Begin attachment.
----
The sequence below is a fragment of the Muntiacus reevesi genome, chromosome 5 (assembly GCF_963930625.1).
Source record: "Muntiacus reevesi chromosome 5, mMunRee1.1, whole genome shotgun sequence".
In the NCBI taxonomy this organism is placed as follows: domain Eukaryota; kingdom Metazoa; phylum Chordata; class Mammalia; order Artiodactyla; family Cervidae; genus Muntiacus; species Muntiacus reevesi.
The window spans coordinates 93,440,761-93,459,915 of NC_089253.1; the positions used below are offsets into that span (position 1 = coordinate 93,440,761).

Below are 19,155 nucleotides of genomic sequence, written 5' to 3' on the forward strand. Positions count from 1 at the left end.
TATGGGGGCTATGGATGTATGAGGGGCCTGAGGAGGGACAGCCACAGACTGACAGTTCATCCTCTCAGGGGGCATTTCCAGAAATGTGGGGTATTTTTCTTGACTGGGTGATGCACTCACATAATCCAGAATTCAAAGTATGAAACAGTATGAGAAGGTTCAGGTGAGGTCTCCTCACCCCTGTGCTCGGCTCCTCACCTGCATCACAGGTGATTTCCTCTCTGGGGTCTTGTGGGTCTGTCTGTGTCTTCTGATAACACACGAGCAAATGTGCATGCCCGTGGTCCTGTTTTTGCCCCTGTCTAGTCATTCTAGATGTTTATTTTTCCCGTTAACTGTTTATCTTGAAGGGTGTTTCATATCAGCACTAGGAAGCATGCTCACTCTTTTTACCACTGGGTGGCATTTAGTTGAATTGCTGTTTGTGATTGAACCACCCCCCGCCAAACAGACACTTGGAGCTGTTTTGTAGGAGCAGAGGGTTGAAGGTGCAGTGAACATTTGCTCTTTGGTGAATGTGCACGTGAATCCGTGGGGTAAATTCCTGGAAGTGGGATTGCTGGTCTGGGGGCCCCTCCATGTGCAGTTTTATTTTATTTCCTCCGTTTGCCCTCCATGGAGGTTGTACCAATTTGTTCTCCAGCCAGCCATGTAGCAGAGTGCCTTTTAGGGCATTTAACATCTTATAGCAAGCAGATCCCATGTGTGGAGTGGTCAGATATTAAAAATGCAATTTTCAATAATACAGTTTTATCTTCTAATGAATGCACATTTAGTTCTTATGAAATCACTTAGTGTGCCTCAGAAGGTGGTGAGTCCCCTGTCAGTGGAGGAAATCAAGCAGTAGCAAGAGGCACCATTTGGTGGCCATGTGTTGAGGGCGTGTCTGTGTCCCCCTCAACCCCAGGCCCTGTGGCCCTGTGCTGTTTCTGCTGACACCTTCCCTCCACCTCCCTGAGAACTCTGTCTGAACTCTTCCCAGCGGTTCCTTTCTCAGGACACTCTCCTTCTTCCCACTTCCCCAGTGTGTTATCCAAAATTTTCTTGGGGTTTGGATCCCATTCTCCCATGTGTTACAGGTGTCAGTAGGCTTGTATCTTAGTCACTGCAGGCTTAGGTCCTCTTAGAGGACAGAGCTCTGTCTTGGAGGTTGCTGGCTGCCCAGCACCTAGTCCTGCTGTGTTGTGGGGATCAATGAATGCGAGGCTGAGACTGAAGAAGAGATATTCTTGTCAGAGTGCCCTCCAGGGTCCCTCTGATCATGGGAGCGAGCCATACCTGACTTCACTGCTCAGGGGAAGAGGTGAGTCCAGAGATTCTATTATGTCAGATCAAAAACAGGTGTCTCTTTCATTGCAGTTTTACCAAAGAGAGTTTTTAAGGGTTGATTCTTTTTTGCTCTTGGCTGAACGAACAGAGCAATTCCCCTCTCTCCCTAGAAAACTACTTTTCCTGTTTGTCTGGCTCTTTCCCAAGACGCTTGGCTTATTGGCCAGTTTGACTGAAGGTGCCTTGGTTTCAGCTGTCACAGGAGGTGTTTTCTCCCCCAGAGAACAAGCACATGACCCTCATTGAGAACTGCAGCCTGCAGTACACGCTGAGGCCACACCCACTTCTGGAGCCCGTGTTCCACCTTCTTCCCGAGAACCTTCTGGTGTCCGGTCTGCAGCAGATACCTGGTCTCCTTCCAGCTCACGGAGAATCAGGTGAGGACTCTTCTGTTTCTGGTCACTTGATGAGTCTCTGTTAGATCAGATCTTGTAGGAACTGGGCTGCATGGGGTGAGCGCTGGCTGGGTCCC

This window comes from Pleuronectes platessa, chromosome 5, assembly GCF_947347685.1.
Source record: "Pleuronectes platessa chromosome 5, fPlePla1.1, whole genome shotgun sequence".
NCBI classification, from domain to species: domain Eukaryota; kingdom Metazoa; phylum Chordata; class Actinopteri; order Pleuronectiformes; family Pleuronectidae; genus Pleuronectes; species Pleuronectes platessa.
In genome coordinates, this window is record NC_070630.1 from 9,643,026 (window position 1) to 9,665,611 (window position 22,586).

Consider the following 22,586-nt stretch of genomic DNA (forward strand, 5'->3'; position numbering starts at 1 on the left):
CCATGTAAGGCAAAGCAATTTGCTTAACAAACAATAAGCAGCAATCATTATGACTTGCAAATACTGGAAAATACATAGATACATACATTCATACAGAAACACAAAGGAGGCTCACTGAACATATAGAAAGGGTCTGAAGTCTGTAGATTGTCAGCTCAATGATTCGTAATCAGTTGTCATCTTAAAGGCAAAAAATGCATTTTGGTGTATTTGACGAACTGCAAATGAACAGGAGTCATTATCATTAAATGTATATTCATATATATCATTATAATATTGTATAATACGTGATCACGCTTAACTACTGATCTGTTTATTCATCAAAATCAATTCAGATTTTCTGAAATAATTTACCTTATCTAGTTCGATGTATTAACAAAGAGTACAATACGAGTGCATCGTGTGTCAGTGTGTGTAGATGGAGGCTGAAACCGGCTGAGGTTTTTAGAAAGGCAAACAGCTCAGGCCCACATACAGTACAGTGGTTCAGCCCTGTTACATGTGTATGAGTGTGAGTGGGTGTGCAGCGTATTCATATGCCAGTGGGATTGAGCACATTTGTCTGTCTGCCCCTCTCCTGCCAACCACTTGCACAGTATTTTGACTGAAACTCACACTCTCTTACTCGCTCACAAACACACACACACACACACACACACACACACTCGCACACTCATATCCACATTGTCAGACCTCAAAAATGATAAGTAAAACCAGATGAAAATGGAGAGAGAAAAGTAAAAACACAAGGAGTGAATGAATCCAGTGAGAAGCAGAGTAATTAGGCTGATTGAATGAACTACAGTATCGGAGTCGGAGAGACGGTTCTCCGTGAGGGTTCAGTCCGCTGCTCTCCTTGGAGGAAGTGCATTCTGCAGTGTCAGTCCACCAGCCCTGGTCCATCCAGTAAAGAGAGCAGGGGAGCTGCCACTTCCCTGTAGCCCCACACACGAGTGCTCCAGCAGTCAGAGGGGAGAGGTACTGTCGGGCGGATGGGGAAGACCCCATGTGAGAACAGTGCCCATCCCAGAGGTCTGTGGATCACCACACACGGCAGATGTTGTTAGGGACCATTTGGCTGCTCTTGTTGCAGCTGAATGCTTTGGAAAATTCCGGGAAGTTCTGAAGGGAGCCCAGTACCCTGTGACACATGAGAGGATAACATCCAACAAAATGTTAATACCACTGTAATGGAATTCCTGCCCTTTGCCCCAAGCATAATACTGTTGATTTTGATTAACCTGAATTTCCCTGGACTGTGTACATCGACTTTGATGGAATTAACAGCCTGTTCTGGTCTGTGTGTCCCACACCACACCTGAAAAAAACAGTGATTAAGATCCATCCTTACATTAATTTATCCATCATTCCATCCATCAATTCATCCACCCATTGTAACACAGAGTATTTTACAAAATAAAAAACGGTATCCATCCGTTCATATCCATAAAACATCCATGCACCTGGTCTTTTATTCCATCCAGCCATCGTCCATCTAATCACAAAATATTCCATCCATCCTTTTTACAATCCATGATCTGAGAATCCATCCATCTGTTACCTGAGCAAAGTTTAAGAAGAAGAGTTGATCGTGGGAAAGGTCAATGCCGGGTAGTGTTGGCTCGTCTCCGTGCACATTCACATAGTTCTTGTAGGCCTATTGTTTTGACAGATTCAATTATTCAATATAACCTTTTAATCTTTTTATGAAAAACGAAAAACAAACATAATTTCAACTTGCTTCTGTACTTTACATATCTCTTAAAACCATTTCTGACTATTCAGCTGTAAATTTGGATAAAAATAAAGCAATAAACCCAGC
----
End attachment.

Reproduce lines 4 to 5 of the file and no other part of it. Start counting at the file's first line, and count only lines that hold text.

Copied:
The window spans coordinates 93,440,761-93,459,915 of NC_089253.1; the positions used below are offsets into that span (position 1 = coordinate 93,440,761).

Below are 19,155 nucleotides of genomic sequence, written 5' to 3' on the forward strand. Positions count from 1 at the left end.